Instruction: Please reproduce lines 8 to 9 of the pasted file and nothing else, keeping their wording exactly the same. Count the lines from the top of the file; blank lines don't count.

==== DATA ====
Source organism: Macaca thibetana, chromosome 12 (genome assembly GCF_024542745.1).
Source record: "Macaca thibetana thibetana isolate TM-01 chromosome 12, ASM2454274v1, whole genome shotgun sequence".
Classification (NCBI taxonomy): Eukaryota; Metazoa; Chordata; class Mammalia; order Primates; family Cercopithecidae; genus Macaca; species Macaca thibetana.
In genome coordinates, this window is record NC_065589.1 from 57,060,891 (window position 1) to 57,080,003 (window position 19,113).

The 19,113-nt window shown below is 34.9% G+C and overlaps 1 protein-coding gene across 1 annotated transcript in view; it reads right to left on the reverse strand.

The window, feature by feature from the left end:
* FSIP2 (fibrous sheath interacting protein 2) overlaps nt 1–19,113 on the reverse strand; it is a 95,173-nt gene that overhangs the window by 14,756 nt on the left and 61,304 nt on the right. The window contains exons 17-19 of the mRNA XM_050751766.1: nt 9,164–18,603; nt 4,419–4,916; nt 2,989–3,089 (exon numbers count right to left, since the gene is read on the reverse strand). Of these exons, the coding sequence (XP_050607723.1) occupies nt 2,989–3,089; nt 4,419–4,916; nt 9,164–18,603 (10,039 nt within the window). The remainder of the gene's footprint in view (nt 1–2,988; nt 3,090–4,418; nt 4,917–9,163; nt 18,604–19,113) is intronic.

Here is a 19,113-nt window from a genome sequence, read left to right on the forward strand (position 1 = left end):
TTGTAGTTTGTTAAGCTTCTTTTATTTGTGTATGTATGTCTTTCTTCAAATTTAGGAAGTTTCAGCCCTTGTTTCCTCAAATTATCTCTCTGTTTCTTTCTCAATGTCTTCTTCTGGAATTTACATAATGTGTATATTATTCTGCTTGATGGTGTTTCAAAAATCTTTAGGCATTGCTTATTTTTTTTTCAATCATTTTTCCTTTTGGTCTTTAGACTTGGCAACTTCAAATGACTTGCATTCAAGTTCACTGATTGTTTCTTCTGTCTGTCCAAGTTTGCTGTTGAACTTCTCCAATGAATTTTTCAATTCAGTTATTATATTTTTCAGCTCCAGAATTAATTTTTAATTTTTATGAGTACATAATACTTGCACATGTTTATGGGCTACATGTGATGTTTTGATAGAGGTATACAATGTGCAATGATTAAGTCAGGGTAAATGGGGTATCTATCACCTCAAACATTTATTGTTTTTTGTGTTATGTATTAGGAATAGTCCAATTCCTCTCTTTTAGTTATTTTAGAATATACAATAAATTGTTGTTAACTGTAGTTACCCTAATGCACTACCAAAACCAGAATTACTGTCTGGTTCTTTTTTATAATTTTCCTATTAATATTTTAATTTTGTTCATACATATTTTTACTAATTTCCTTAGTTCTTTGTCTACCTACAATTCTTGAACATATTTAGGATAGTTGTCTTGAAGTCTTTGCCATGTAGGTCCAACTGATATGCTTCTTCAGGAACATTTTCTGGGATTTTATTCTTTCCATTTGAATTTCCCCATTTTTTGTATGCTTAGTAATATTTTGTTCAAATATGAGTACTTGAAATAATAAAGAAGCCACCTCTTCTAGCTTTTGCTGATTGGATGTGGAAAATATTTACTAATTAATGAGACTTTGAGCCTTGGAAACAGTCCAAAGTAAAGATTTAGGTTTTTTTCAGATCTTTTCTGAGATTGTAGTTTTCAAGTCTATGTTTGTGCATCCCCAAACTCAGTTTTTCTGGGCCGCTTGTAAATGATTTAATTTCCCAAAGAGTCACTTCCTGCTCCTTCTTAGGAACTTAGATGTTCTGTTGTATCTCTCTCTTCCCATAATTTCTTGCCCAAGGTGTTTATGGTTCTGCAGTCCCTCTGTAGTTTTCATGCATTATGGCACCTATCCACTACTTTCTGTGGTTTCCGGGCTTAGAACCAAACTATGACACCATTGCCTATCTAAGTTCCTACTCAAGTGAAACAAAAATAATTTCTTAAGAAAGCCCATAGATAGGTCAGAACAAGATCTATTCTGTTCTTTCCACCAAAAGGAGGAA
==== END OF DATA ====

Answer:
Here is a 19,113-nt window from a genome sequence, read left to right on the forward strand (position 1 = left end):
TTGTAGTTTGTTAAGCTTCTTTTATTTGTGTATGTATGTCTTTCTTCAAATTTAGGAAGTTTCAGCCCTTGTTTCCTCAAATTATCTCTCTGTTTCTTTCTCAATGTCTTCTTCTGGAATTTACATAATGTGTATATTATTCTGCTTGATGGTGTTTCAAAAATCTTTAGGCATTGCTTATTTTTTTTTCAATCATTTTTCCTTTTGGTCTTTAGACTTGGCAACTTCAAATGACTTGCATTCAAGTTCACTGATTGTTTCTTCTGTCTGTCCAAGTTTGCTGTTGAACTTCTCCAATGAATTTTTCAATTCAGTTATTATATTTTTCAGCTCCAGAATTAATTTTTAATTTTTATGAGTACATAATACTTGCACATGTTTATGGGCTACATGTGATGTTTTGATAGAGGTATACAATGTGCAATGATTAAGTCAGGGTAAATGGGGTATCTATCACCTCAAACATTTATTGTTTTTTGTGTTATGTATTAGGAATAGTCCAATTCCTCTCTTTTAGTTATTTTAGAATATACAATAAATTGTTGTTAACTGTAGTTACCCTAATGCACTACCAAAACCAGAATTACTGTCTGGTTCTTTTTTATAATTTTCCTATTAATATTTTAATTTTGTTCATACATATTTTTACTAATTTCCTTAGTTCTTTGTCTACCTACAATTCTTGAACATATTTAGGATAGTTGTCTTGAAGTCTTTGCCATGTAGGTCCAACTGATATGCTTCTTCAGGAACATTTTCTGGGATTTTATTCTTTCCATTTGAATTTCCCCATTTTTTGTATGCTTAGTAATATTTTGTTCAAATATGAGTACTTGAAATAATAAAGAAGCCACCTCTTCTAGCTTTTGCTGATTGGATGTGGAAAATATTTACTAATTAATGAGACTTTGAGCCTTGGAAACAGTCCAAAGTAAAGATTTAGGTTTTTTTCAGATCTTTTCTGAGATTGTAGTTTTCAAGTCTATGTTTGTGCATCCCCAAACTCAGTTTTTCTGGGCCGCTTGTAAATGATTTAATTTCCCAAAGAGTCACTTCCTGCTCCTTCTTAGGAACTTAGATGTTCTGTTGTATCTCTCTCTTCCCATAATTTCTTGCCCAAGGTGTTTATGGTTCTGCAGTCCCTCTGTAGTTTTCATGCATTATGGCACCTATCCACTACTTTCTGTGGTTTCCGGGCTTAGAACCAAACTATGACACCATTGCCTATCTAAGTTCCTACTCAAGTGAAACAAAAATAATTTCTTAAGAAAGCCCATAGATAGGTCAGAACAAGATCTATTCTGTTCTTTCCACCAAAAGGAGGAA